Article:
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'Years of planning': Take a look inside Macon-Bibb's Emergency Operations Center

The center was built as a nuclear fallout shelter in 1964. Now, it fires up during severe weather outbreaks to keep Macon-Bibb informed.

MACON, Ga. — If you've ever driven past the County Government Center in downtown Macon, you might have seen what looks like a regular parking deck for Bibb County's commissioners.

If you go below the blacktop, you'll see there's a lot more to it than that.

"This is years of planning, relationship building, team building," explained Spencer Hawkins, Macon-Bibb County's emergency management director. "It was built in 1964 as a nuclear fallout shelter. We have continued to use it as an emergency operations center, and this is the hub, the nexus where things happen," he said.

Place a call to Macon-Bibb's emergency management office this week, and the bunker is where you'd be connected.

"The sheriff's office and the fire department that help coordinate the on-the-ground response, and we have public works in here to make sure that they identify the roads that need [to be] cleared, and get those assets where they need to be," Hawkins said.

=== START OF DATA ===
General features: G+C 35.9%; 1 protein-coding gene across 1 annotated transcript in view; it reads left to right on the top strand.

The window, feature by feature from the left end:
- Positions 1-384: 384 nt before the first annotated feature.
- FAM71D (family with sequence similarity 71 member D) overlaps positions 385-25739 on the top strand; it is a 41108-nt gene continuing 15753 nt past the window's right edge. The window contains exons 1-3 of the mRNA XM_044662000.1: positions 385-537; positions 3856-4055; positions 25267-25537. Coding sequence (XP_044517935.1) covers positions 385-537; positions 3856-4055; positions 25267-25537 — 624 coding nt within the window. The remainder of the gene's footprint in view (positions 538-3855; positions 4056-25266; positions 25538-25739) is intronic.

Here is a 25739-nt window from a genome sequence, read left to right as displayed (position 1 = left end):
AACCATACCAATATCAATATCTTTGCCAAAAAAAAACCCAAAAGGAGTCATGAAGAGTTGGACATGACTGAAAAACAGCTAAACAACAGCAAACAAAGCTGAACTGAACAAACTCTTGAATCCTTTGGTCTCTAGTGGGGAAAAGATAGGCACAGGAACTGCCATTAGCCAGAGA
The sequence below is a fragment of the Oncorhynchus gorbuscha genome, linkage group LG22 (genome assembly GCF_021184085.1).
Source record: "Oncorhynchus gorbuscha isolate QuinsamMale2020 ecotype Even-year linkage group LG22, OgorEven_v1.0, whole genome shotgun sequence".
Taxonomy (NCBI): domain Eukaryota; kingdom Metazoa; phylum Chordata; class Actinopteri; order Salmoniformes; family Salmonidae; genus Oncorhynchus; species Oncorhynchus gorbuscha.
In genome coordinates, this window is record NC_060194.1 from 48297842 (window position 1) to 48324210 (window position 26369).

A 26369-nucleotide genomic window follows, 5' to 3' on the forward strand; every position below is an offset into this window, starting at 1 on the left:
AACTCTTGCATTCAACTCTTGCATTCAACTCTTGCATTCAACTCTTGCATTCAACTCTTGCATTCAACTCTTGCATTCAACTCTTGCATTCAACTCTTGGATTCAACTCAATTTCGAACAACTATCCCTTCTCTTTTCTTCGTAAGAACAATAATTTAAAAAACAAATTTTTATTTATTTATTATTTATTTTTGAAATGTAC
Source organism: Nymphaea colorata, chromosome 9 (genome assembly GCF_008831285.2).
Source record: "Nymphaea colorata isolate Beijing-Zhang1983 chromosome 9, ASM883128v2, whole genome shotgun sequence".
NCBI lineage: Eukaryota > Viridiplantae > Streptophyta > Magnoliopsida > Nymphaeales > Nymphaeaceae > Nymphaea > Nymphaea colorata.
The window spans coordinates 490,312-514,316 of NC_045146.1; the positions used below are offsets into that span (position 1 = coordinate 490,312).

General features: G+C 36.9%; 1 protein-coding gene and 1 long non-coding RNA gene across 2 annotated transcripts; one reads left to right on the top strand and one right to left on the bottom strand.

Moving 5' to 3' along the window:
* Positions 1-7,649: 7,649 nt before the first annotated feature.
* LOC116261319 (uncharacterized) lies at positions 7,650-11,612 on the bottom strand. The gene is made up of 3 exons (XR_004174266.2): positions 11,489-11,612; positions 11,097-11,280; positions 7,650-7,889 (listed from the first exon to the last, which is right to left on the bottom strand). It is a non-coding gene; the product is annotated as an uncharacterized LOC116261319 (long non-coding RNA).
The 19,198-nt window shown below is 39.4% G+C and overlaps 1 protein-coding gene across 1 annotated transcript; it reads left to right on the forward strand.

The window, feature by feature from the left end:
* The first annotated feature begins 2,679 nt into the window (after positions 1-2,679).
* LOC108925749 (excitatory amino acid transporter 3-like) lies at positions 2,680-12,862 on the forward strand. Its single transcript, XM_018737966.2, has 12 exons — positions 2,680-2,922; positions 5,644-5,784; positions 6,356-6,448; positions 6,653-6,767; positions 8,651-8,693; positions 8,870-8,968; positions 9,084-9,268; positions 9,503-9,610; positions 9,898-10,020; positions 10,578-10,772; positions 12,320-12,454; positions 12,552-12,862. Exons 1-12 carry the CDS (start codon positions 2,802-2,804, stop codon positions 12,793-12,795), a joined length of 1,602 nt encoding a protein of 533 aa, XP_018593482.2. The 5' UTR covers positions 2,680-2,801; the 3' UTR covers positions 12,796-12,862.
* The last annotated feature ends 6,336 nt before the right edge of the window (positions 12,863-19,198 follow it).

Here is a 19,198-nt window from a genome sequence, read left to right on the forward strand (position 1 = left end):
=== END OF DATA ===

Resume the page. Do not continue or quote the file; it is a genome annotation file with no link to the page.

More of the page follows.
The center has space for several branches of the county government to shelter and call the shots when bad weather strikes. Mayor Lester Miller was there checking out radar maps Wednesday afternoon shortly after declaring a local state of emergency.

"With all the storm damage we've had over the last 24 hours, certainly a lot more than we would anticipate. And we certainly can use the resources that the state has to offer and so far they've been willing to make those promises to us," Miller said.

Hawkins says when calls come into the center, it's a streamlined process.

"Over the last two years we have found that we can do so much online and virtually, but there's nothing like that face-to-face interaction," he said. "Especially in a disaster situation."

Wednesday afternoon, Miller declared a local state of emergency, which helps the county establish a line of communication between GEMA and the state. Miller says it'll provide resources and money to aid cleanup efforts.

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